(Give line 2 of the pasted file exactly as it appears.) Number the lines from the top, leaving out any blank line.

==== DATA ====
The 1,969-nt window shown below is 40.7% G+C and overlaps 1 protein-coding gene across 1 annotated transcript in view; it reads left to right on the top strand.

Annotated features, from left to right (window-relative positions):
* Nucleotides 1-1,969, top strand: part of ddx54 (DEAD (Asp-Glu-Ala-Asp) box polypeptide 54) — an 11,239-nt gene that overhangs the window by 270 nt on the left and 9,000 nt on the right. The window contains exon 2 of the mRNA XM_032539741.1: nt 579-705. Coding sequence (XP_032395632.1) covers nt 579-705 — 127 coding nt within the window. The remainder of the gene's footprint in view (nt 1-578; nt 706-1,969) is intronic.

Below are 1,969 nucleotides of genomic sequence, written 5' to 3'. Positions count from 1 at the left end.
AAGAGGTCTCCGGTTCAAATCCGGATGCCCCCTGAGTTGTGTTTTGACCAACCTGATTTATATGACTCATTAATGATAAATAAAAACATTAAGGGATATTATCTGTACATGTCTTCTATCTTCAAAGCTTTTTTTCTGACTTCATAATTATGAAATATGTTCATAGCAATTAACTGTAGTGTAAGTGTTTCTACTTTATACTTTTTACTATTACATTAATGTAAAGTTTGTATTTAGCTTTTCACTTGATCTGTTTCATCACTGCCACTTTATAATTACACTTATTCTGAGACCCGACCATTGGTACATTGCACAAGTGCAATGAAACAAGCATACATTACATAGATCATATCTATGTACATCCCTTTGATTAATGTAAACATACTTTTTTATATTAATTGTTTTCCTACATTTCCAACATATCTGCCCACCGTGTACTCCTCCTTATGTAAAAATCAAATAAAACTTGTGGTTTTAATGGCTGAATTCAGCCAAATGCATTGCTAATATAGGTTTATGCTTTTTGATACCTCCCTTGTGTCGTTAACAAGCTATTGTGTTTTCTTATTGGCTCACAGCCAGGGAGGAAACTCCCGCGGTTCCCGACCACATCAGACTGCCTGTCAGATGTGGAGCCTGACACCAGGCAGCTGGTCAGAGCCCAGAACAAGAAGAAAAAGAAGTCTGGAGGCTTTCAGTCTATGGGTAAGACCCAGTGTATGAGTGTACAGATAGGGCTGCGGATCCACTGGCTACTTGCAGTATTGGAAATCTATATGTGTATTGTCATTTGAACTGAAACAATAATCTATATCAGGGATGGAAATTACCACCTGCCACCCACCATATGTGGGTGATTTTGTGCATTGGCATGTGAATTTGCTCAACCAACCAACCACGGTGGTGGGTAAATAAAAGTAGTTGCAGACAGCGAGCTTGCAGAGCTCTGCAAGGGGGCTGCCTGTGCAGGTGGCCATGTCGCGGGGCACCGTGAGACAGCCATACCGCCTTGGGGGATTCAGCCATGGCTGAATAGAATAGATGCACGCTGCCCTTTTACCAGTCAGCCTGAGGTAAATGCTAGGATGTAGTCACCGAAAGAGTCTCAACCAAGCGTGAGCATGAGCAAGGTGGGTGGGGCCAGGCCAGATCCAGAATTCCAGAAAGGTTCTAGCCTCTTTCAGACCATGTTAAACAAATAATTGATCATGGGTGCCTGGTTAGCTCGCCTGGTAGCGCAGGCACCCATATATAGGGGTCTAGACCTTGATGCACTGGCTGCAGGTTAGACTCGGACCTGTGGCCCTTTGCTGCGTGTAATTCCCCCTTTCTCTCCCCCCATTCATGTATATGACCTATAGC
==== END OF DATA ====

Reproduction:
Annotated features, from left to right (window-relative positions):